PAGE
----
Today I was introduced to the arduous task of preparing olla de carne (pot of meat). My host — Elizabeth Sanchez — started early this morning. Had I known the roosters weren’t the only ones up at that hour, I would have joined her to help much sooner than I did. By the time I came out of my room a bit after 7 a.m., she already had the fire going, the “carne” in the “olla,” and was preparing to head to the bakery and vegetable stands she preferred in the nearby community. I was invited to ride along with her and her son Pablo and it was a breath of comfort air when I walked into the “panaderia” and took in the familiar aromas of crusty goodness. Next we stopped at a “feria” — a local farmers’ market and got what I thought was a week’s worth of vegetables but instead turned out to be the treasure trove that makes up the other items swimming around with all that carne.
Pablo and his younger brother Javier made a morning of moving wood from the front of the house where it had been delivered to the back yard where the fruit trees (including bananas!) allowed just enough space for a woodshed. Elizabeth and I listened to my music (her radio didn’t want to work and she confessed to a liking of Tom Jones, Frank Sinatra, the BeeGees and … Guns & Roses!) and prepped all the vegetables.
As I peeled the potatoes I couldn’t help but reflect on the simple beauty of the moment — mother and sons living life — as well as the metaphor I held in my hands. I do so hope to peel away the roughly constructed sentences that allow me only glimpses into the heart of the people with whom I’m living. I have a “buen provecho” — an appetite — for the more substantial stories that are floating around me (not unlike the ash coming from that nearby volcano). I know that just as we had to add the vegetables according to their need for more or less cooking time, I will have some areas that will need long and patient tending. Until then I will make do with the short and sometimes satisfying moments like when Pablo revealed that while he knows English and wishes to practice more, he is committed to my advancement in Spanish. I explained that learning Spanish 24 hr a day isn’t always easy and anytime he wanted to reverse roles, I was ready to support him!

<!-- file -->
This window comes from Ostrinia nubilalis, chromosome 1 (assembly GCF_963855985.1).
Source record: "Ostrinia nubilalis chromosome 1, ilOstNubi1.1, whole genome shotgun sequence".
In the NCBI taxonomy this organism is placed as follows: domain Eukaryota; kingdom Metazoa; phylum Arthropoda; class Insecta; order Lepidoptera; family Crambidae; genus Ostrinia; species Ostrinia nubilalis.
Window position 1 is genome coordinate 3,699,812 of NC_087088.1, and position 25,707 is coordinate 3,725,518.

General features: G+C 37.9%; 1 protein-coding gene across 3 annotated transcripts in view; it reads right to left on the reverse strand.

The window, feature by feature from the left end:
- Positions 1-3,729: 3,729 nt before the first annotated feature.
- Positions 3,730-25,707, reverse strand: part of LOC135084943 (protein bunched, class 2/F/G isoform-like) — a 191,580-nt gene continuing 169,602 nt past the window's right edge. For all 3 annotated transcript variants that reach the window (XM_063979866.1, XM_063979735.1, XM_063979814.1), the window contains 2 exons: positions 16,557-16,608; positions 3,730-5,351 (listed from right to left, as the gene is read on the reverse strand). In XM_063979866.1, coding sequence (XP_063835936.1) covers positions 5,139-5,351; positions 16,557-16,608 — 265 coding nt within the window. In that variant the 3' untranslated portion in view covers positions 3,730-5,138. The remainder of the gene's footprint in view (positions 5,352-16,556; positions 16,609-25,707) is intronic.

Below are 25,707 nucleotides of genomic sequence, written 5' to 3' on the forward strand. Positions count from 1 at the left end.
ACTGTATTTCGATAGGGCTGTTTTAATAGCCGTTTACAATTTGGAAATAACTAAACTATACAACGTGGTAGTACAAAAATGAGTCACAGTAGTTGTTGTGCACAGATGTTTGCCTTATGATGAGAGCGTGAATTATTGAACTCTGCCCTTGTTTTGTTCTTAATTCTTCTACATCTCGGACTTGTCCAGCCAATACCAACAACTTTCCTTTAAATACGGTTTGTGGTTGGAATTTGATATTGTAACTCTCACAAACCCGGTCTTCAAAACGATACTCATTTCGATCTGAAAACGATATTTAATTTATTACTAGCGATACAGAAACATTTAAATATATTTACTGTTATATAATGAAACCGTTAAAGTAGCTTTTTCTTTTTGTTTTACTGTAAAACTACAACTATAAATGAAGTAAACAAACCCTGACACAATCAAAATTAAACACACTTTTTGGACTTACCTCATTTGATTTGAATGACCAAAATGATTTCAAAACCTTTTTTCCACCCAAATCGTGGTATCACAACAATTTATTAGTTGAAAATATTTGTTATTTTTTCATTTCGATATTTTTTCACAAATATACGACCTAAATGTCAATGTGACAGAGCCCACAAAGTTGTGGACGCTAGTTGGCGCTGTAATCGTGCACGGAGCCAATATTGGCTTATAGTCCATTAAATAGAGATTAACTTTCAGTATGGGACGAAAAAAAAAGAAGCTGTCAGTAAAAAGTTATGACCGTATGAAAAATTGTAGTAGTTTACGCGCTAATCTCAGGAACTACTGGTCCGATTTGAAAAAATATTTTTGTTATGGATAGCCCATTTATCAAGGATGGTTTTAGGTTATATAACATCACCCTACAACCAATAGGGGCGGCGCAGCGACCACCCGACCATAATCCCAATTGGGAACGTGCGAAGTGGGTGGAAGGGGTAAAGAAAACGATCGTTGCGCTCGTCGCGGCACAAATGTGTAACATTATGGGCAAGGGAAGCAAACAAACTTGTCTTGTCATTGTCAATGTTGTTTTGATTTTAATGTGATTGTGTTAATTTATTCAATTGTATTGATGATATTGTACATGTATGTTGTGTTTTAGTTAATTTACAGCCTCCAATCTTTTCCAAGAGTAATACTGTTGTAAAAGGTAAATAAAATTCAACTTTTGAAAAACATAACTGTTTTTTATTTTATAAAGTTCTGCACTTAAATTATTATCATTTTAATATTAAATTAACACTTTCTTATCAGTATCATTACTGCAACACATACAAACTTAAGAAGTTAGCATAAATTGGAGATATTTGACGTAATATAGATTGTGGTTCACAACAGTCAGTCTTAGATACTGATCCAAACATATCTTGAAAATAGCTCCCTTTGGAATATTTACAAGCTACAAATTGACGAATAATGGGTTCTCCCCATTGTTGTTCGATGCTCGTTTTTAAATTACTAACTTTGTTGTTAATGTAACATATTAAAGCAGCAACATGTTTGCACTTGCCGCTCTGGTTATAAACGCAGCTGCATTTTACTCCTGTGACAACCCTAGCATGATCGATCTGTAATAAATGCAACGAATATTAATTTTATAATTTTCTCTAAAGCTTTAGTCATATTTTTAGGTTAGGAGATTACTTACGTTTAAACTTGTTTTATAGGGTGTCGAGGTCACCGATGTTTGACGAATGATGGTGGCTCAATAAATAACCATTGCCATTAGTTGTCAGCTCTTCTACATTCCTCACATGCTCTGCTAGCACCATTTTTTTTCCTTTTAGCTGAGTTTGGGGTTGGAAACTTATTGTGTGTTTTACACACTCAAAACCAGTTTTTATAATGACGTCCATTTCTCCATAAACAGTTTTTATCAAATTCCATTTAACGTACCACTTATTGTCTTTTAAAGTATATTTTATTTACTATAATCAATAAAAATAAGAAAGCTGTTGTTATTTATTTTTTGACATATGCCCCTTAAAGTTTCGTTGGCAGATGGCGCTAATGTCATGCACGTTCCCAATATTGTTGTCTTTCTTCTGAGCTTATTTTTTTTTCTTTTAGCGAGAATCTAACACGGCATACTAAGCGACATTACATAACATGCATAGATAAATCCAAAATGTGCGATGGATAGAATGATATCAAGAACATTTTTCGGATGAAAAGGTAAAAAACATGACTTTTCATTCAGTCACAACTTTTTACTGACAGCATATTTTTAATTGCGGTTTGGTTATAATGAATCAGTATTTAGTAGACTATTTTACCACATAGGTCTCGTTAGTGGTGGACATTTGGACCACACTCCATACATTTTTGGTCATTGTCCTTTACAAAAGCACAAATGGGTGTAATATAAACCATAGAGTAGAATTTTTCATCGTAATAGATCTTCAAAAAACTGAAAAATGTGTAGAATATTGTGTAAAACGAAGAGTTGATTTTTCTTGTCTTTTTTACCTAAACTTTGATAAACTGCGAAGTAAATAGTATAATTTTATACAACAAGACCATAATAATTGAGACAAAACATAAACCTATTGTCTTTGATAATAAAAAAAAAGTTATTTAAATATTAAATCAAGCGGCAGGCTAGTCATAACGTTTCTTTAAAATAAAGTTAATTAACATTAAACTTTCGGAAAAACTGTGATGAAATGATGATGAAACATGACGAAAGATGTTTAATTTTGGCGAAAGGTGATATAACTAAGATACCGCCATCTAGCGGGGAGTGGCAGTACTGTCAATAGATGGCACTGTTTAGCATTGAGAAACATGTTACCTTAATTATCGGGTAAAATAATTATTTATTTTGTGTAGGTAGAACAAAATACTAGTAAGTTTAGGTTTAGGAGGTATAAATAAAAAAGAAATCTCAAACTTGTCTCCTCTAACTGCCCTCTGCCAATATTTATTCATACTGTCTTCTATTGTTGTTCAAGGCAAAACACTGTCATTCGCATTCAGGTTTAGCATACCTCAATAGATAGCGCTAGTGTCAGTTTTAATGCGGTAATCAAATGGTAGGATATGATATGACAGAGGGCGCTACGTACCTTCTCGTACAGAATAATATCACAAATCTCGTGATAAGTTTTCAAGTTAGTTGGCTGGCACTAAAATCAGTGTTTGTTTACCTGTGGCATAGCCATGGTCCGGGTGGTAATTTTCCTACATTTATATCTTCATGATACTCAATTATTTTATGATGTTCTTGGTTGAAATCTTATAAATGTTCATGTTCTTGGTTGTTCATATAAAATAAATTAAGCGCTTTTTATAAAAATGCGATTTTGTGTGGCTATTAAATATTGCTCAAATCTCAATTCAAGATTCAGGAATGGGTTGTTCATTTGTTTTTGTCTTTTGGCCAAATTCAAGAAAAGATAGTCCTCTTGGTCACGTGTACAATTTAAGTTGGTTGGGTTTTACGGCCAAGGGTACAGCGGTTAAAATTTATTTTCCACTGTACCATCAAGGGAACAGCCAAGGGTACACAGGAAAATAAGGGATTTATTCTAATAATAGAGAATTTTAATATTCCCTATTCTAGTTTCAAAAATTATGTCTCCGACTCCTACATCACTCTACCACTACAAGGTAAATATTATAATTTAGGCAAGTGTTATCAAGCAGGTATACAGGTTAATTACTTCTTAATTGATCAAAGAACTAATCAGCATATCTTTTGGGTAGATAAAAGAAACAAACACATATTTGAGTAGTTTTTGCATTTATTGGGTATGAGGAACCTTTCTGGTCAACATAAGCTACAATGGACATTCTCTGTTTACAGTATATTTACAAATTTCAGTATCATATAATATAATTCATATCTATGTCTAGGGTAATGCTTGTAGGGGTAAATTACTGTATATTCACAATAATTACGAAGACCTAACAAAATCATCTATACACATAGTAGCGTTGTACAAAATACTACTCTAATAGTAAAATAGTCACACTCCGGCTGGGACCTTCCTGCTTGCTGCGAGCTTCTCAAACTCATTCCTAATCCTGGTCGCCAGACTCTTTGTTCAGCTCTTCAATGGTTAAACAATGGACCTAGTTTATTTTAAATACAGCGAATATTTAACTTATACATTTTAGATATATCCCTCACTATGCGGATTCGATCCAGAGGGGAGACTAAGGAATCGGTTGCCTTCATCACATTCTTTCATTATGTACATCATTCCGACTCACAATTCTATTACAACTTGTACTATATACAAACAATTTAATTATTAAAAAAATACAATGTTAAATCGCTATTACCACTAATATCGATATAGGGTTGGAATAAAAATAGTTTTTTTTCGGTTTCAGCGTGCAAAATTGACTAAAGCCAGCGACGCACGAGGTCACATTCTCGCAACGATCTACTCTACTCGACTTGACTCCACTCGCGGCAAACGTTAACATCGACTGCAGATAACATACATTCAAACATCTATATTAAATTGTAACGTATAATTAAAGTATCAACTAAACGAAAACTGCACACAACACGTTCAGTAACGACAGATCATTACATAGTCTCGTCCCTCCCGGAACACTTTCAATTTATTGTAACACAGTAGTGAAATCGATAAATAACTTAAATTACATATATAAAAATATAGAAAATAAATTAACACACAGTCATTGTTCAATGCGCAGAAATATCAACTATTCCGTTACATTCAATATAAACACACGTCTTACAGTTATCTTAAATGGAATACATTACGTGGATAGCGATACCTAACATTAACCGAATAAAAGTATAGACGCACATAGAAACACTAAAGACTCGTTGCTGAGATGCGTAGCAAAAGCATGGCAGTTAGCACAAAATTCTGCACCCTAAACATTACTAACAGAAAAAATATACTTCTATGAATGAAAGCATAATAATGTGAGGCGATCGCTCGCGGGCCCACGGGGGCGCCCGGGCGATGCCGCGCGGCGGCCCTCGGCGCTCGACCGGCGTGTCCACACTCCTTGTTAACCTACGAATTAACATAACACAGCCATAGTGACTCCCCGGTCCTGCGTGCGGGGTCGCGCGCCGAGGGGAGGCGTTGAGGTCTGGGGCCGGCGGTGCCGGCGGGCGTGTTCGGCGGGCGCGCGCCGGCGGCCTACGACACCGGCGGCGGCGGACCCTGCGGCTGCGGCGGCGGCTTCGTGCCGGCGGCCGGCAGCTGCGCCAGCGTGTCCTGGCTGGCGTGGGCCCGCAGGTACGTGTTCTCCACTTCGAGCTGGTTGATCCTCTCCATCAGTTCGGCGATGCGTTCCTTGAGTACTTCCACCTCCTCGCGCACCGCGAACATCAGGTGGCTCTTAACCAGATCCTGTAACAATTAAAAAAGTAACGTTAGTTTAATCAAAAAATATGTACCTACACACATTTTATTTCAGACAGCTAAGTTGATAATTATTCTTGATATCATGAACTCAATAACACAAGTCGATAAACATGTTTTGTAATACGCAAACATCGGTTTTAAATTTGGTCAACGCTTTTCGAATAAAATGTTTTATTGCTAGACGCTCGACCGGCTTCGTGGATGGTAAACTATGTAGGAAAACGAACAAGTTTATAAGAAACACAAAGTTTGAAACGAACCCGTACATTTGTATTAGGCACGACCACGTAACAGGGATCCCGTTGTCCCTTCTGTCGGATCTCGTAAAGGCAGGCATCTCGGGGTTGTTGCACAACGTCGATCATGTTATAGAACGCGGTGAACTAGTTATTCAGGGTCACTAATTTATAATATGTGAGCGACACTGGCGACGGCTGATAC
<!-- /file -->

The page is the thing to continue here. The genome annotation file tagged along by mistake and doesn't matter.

Since I’m sure many are wondering what my new home looks like, here’s a quick tour:
The outdoor kitchen and my gracious host
The great outdoors — Costa Rica’s gift to us all …
And since I started with olla de carne, I’ll conclude with a shot of the finished product …
No, this plate is not for a family of four. It’s mine and I only made a small dent in it. I begged to save what remained for later but she insisted that her parents nearby had animals which were going to benefit from my lack of fortitude. Each vegetable — papas (potatos), camote (sweet potato), yuca, ayote (acorn squash), chayote (another squash), and elote (corn on the cob) — retained its unique identity (a success story not all the Southern cooks I know who let their veggies simmer for so long can claim as truth). I enjoyed taking small portions of the final addition of the plantain and the wonderfully enhanced rice and dropping them into the broth that so richly layered in flavor I gasped when I took my first taste.
I think my first home cooked meal in Costa Rica may bode well for my journey. With loving, slow attention, wonders will be mine.